Former owner Elizabeth Banks was adamant that Belward Farm remain undeveloped, and she turned down offers worth upward of $54 million from developers who wanted to turn the land into residences, the legal documents detail. But when financial circumstances necessitated giving up the land in 1989, Banks relinquished all 138 acres to Johns Hopkins for $5 million with the condition that the 108-acre western portion "be developed and used only for academic purposes."
A few years after Banks' 2005 death, the university announced the proposed Science City. The biotech research and development corridor is expected to create 60,000 jobs.
The Montgomery County Planning Board approved the plan's latest version last month, though the university faces more approval requirements.
The development plan violates Johns Hopkins' agreement with the family, said Tim Newell, Banks' nephew and a spokesman for the family. "It's not for academic purposes. It's purely for Hopkins to turn a profit."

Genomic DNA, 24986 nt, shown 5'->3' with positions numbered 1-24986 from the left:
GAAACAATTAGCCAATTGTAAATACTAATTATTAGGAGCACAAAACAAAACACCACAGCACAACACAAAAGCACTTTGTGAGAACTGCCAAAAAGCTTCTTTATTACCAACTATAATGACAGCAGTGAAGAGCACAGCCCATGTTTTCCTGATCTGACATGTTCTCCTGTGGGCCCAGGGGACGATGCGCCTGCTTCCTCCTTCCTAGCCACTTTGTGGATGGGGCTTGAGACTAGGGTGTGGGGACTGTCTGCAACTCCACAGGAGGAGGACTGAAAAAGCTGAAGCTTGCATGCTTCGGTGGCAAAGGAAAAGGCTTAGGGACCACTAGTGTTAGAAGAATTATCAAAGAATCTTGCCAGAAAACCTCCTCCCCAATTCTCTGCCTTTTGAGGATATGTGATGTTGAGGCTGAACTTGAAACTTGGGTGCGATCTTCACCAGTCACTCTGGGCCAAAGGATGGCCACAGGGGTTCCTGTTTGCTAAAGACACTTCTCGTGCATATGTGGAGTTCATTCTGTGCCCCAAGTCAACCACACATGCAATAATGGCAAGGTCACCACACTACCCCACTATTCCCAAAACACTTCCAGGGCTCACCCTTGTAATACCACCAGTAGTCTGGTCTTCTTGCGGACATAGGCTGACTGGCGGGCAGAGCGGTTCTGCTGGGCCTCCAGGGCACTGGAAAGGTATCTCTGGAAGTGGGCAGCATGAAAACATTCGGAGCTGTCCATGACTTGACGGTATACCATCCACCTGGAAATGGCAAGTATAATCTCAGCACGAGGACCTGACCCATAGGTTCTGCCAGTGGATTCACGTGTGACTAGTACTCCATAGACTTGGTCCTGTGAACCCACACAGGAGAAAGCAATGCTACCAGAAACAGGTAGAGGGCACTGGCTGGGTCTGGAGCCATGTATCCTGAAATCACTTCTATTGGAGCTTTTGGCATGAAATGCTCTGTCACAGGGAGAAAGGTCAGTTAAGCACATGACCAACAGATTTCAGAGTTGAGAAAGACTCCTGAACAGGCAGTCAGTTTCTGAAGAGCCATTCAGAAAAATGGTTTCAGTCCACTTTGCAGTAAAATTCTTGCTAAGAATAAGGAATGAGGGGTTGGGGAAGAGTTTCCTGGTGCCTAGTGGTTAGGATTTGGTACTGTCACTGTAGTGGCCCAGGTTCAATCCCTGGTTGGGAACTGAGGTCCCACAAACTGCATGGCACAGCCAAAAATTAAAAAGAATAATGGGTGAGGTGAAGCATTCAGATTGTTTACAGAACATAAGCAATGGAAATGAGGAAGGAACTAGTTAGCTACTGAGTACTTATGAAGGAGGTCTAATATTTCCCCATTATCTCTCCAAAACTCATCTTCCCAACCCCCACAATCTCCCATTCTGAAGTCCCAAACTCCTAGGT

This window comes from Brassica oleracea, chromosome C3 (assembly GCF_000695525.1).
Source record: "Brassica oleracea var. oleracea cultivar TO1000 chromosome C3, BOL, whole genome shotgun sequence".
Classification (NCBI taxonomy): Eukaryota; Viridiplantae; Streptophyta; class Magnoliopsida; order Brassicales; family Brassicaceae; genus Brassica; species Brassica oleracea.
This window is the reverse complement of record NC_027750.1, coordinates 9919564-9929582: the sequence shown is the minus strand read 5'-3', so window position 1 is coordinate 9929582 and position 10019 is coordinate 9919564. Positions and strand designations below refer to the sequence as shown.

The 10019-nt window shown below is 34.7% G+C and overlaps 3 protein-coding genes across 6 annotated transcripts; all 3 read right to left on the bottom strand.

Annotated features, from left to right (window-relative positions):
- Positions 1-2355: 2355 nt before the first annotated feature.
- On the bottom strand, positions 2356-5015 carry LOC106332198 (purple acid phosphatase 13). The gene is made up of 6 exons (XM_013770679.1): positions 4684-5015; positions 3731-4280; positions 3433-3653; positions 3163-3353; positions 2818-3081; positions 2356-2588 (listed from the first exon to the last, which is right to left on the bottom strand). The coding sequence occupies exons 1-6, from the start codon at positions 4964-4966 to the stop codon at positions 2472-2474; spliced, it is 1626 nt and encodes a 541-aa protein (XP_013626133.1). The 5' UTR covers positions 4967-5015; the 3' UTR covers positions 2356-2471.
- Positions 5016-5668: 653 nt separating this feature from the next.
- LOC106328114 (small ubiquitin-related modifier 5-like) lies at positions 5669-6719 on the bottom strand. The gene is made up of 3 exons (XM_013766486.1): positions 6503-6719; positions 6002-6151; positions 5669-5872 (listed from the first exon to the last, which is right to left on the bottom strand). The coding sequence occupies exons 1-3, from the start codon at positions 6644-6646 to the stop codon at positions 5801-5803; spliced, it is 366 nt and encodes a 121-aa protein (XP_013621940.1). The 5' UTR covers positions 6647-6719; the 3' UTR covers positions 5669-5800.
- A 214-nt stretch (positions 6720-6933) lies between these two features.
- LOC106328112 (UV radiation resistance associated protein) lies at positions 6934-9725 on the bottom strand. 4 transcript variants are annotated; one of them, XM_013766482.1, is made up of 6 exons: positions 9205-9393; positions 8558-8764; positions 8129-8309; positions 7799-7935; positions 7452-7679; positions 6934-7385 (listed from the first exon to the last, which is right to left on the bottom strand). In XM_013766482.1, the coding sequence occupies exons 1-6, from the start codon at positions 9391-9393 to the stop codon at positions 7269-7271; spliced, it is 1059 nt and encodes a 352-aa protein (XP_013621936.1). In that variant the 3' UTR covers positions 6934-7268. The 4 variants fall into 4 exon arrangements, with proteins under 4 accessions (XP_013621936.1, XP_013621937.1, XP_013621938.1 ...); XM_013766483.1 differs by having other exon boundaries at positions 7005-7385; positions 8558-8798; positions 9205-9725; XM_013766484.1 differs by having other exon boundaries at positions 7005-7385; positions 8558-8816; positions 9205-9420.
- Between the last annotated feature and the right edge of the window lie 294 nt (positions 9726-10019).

The university plans to build 23 buildings ranging from three to 13 stories tall, as well as enough parking for 12,320 vehicles, according to the application filed with the Planning Board. The university estimates that about half of the building space will be used as office space, about 40 percent will be dedicated to life sciences and 10 percent will be retail.
The plan also anticipates clearing about 25 acres of forest and leaving just under five acres of trees.
Johns Hopkins spokeswoman Tracey Reeves denied any breach of contract.
"Development will be, as the deed requires, limited to 'agricultural, academic, research and development, delivery of health and medical care and services, or related purposes only,' " she wrote in an email.
Although the plans may not seem directly related to the university's academic programming, they serve an educational purpose, said County Councilwoman Nancy Floreen, D-at large and chairwoman of the County Council's Planning, Housing and Economic Development Committee. "Education is inextricably tied to research and development."
But Newell's family isn't interested in Hopkins' mission.
"I don't think cancer is going to be cured or not cured based on Belward Farm," he said.